Photo: Scott Halleran (Getty Images)

Former New York Giants and Kentucky Wildcats quarterback Jared Lorenzen died Wednesday of multiple health issues. He was 38.

Lorenzen had been in the hospital since last Friday, when he was admitted to the ICU for “an infection, kidney [and] heart issues.” Matt Jones of KentuckySportsRadio.com, where Lorenzen occasionally covered football, reported the ex-QB’s death, and passed along a statement from the family:

As quarterbacks go, Lorenzen was uncommon: left-handed and large, supposedly 300 pounds in college. He was the Hefty Lefty, the Pillsbury Throwboy, the Covington Colossus. But the attention he received for his size would’ve faded away quickly had he not been a pretty good quarterback. He still holds Kentucky’s record for career passing yards with 10,354, and he was more athletic than anyone thought, as his former college coach Hal Mumme told Bruce Feldman of The Athletic. Read that article for a few excellent anecdotes. Here’s one about Lorenzen’s cannon of an arm:

After Lorenzen had signed with Kentucky, the Wildcats had a summer camp with eight to 10 highly recruited high school QB prospects. “We set up two red dummies about 20 yards downfield and we had a receiver standing in between and the quarterbacks had to throw this hole shot,” Mumme says. “We had someone standing behind them with a radar gun. Most of the quarterbacks were hitting between 48-52 mph.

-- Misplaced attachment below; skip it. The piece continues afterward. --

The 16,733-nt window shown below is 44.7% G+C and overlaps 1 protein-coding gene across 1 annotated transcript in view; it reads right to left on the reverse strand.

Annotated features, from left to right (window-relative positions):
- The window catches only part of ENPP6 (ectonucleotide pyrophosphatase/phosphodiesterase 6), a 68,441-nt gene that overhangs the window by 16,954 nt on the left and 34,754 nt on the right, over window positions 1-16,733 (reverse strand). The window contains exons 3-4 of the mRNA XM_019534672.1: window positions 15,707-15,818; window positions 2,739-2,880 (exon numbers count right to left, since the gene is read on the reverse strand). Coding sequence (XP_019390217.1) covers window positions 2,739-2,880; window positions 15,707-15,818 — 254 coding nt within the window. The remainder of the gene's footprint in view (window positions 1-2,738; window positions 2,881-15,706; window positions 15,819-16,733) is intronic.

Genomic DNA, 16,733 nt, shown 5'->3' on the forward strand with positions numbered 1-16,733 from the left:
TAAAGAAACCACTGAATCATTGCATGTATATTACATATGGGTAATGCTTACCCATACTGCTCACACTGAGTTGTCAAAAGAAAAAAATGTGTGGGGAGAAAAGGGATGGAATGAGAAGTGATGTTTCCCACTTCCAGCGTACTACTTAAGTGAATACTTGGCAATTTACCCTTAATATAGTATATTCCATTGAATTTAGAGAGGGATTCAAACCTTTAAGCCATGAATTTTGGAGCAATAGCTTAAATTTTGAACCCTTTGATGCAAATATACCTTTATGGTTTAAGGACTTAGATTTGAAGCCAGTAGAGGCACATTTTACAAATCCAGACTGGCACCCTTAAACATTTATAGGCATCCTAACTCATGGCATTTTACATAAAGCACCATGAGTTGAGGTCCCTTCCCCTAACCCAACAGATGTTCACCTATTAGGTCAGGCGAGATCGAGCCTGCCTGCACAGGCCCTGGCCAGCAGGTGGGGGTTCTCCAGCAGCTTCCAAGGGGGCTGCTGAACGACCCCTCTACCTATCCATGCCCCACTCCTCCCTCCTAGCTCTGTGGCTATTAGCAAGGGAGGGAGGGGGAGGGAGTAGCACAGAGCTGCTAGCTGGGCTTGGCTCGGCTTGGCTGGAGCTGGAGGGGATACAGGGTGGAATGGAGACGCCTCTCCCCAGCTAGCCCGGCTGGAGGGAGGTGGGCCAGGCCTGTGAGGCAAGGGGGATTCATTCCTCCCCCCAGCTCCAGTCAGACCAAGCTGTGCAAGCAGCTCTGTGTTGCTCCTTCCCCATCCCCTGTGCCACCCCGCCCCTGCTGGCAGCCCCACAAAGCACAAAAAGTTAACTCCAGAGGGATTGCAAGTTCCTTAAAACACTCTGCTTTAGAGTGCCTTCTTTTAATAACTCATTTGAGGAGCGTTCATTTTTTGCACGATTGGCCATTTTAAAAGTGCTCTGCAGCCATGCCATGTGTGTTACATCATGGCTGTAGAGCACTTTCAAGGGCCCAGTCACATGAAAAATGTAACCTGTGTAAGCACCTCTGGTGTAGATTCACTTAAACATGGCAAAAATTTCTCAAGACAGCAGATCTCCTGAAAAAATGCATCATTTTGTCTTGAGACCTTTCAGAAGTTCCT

“Jared watched this drill. We’d never done it before. He goes, ‘Hey, can I try it?’

Mumme said, “Go ahead, big guy.”

“Jared goes out there in penny loafers and an oxford shirt and wings it. He throws it 68. He hadn’t warmed up either.”

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After a solid college career, Lorenzen went undrafted in the NFL but signed with the Giants. Although he didn’t have any significant highlights, he did play an important role in the leadup to Super Bowl 42 against the Patriots, hassling Eli Manning in practice to simulate the defensive pressure and force the starting QB to escape. Surely you remember the pivotal moment from that game.

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By 2008, Lorenzen was out of the NFL and drifting around wherever he could play. He resurfaced in 2014, in a much livelier age of the internet, playing for the Continental Indoor Football League’s Northern Kentucky River Monsters. He was listed at 320 pounds then. About a week after he had his second wave of popularity, he broke his tibia while running toward the end zone. That was the end of football for him.

Lorenzen didn’t want to be the same guy for the rest of his life, and when he reached 500 pounds in 2017, he committed himself to losing as much weight as he could. Almost a year after his project started, he said he had lost almost 100 pounds. Lorenzen kept a positive attitude and tried to shed the weight that had brought him fame. In the end, his body failed him.

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